When Louise Hathaway and Richard Hull bought their house on Bigelow Street, the backyard had a few hydrangeas and some leftover fruit trees from an old orchard. There was a pear tree, two plum trees, an apple tree and a peach tree.
The fruit trees all went away — death by choice. And Hathaway and Hull set about turning the remints of an orchard into their own private show garden.
“This house is over 100 years old,” Hathaway explained, “so the orchard came first, and the house, second.”
Now nestled among their colorful flowers and decorative trees, there’s a birdbath and a hummingbird feeder hanging from a lattice, as well as three sitting areas, a patio table with an umbrella and five chairs. Halfway down the left side of the garden, two chairs with a small table between them invite a tête-à-tête. And in the far left corner, a bench nestles under the birch trees.
“That pink-flowering dogwood tree outside our sitting parlor is the first tree we planted,” Hull remembers. “It was a gift from our former neighbors.”
“We have planted every tree and bush that is on this property,” Hathaway adds. “We have put in all the arbors and plant boxes and grapevines.”
No hired help: They do all their own maintenance.
Originally, when this house was built in 1908, it was the first house in in the neighborhood. The old Children’s Hospital was behind where Safeway is now located.
Their home has had only three owners, Hathaway and Hull being the third. Bertha Guggi, a little Swiss woman, was the second. But there is very little known about the original owner.
“In 1981, we were already living on Queen Anne,” Hathaway reminisced. “We actually lived next door to the house we bought from Mrs. Guggi. That apartment building has been now replaced by condos (Barcelona Court).
“We raised our children, Elliott and Amelia, here,” she continued. “Elliott was 2 when we moved into this house in 1983. He is 31 now, and Amelia is 27.”
When Guggi’s husband passed in the 1960s, she took in boarders. So when their children grew up and moved out, Hathaway and Hull followed suit, turning their house into a guesthouse/boardinghouse. They named it “Suite Bigelow.”
They have since planted trees to create a barrier between their home and Barcelona Court.
“We wanted privacy,” Hull explained. “There’s a Korean dogwood in the front part of our property. And when the three-story, box-style houses were built outside the back corner of our garden, we planted birch trees for additional cover.”
Colorful, fragrant backdrop
Their garden contains lilacs, a grape arbor and maple trees. “We have red maples,” Hull said, “one at the front in a pot and one in the ground, and we have vine maples.”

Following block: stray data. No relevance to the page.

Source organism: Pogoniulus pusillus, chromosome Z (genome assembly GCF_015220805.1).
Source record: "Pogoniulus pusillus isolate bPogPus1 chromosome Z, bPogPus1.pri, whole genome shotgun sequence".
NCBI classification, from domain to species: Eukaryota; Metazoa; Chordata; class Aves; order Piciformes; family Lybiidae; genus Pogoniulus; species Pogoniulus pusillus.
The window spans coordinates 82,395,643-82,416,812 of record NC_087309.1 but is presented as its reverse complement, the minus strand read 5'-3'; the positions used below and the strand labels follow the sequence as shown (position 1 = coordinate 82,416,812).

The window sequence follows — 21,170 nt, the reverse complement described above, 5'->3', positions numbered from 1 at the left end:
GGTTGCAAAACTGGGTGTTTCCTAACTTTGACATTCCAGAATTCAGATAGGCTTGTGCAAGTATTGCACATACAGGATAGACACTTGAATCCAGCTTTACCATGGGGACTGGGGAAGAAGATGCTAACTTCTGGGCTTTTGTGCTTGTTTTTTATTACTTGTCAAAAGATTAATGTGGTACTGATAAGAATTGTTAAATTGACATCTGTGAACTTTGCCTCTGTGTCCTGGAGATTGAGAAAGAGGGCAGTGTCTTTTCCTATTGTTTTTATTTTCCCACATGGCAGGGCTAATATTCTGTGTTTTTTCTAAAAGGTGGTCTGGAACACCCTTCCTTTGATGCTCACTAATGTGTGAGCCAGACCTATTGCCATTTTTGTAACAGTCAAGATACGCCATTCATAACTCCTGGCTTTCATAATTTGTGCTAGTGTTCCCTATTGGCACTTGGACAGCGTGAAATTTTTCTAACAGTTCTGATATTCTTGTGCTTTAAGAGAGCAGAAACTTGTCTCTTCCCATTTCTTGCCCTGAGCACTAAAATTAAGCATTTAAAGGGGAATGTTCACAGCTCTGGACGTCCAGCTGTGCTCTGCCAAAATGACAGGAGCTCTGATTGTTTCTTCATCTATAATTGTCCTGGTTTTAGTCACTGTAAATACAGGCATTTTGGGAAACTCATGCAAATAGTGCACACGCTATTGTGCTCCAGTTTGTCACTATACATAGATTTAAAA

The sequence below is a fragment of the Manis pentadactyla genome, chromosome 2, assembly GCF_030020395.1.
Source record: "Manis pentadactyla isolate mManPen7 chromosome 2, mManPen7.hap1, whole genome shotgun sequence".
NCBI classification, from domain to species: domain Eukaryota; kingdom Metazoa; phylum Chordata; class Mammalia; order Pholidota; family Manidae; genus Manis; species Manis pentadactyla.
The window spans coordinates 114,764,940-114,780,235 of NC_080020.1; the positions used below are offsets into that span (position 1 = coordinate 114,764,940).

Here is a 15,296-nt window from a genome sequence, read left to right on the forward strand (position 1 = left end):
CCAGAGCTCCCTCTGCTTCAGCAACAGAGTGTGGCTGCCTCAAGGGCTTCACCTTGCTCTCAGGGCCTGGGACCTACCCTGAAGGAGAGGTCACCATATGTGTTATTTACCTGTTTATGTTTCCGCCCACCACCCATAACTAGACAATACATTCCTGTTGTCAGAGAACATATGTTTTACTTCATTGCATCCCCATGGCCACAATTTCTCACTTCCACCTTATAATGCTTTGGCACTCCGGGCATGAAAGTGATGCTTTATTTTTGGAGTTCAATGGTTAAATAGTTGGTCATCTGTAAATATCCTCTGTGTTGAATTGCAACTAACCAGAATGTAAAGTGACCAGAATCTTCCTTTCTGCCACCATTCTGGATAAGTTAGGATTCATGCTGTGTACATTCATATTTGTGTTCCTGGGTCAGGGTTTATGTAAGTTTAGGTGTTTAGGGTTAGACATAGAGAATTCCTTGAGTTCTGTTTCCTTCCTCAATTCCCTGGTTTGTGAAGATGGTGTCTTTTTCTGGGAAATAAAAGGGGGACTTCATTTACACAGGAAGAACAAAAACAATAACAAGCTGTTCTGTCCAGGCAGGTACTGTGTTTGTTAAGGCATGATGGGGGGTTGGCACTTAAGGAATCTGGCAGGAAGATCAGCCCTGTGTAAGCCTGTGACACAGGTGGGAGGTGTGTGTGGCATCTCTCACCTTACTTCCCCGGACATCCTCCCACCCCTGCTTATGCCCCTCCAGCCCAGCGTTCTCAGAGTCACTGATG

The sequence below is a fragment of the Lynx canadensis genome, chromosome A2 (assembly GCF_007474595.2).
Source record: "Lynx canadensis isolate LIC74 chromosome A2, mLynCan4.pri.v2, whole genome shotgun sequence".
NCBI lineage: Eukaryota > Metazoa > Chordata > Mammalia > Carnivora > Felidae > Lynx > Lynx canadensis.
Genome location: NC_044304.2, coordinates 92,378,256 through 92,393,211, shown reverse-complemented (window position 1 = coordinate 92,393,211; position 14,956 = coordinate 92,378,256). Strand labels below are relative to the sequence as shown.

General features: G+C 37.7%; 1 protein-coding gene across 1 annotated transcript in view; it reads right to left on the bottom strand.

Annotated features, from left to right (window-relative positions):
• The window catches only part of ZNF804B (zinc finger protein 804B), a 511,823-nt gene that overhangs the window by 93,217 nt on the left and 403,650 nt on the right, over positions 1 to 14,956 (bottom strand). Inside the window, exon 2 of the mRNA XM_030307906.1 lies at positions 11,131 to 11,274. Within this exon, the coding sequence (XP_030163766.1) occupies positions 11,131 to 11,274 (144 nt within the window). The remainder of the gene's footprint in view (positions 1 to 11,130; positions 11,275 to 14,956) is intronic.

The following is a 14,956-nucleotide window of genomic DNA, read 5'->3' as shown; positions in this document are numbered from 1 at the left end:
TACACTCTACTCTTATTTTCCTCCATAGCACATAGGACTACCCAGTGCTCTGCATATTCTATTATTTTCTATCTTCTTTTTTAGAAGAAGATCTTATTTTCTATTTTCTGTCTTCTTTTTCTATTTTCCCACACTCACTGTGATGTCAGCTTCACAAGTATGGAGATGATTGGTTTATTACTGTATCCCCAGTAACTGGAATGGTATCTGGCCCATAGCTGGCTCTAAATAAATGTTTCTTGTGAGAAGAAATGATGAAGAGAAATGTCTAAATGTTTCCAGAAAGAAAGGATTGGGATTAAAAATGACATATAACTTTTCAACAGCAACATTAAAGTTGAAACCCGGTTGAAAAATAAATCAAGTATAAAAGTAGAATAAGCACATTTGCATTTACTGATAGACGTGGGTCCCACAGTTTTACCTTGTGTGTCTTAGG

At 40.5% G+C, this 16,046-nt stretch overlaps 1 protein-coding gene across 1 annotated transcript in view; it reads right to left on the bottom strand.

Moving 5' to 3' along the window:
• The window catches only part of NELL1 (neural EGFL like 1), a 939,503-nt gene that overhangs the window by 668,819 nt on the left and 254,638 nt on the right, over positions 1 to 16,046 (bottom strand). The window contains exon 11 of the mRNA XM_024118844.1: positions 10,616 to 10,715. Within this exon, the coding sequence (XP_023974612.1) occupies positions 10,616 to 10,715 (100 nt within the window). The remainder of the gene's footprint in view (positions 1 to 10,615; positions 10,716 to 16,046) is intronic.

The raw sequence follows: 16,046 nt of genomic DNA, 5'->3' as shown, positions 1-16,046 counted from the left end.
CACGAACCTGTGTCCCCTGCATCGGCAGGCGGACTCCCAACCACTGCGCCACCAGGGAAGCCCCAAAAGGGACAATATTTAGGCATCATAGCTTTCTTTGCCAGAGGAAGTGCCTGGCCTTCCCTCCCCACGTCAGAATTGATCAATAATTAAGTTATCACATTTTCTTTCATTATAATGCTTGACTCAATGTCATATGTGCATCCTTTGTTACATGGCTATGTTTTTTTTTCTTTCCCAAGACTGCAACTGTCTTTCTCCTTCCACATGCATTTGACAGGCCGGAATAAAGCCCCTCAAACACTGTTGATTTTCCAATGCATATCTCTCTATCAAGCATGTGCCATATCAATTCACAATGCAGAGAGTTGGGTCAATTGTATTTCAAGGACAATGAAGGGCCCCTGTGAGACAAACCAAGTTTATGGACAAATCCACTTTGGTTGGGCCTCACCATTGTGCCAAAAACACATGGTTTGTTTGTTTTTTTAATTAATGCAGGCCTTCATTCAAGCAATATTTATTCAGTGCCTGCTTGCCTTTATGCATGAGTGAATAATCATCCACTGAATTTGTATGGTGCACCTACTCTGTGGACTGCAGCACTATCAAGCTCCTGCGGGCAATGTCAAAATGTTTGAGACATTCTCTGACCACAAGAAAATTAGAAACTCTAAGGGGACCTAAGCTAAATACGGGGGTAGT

There’s also a magnolia tree in the back with pretty, pink, teacup flowers, plus one white lilac bush and one purple one. And there is jasmine, as well as tall columns of colorful sweet peas. Other flowers include purple, white and pink clematis and zinnias. But Hill advises that this is not the best climate for zinnias: They like it really hot and really dry.
Most of all, there are no tomatoes and veggies.
“I decided that I wanted flowers and fragrance more than I wanted a bell pepper,” Hathaway proclaims, “so we planted white lilies called ‘Casablancas.’ It’s an Oriental lily and my favorite variety. They are majestic, late-summer bloomers.”
As for the roses, Hull insists, “They’ve always been Louise’s roses; I’m just the one who tends them.
“We’ve had our dahlias for 20 years,” Hathaway said. “The peonies are also wonderful in the spring — we have cerise and magenta. Those are the only flowers left over from Mrs. Guggi’s era.”
“But the most magnificent flora we have in our garden is the white wisteria that blooms in late May,” Hull said. “Nobody has wisteria like that.”
“The garden smells really special at different times of the year,” Hathway chimes in. “In the spring, it smells like Daphne, which is always a beautiful smell, and of course, the lilacs. And our ‘Casablanca’ lilies are at their best right now.”
A pathway, surrounded by vines and various foliage leads to the front of the house, where the cousin to the ‘Casablanca’ lily reigns. Up the front steps, just below the porch level, more white lilies thrive. Below, on the west side of the house, another path leads back to the garden, guarded by the tall, pink dogwood tree.
Over the years, the 6-foot trees they planted have grown to 30 feet high. Woodpeckers come through, as do goldfinches and hummingbirds. As if by signal, a tiny hummingbird flutters its way to a high branch of a nearby tree.
“Nowadays,” Hathaway said, smiling, “I just sit outside and bask in the flora and fauna.”
STARLA SMITH is a longtime Queen Anne resident. To suggest a Queen Anne/Magnolia resident to be featured in “Starla Speaks,” email firstname.lastname@example.org.
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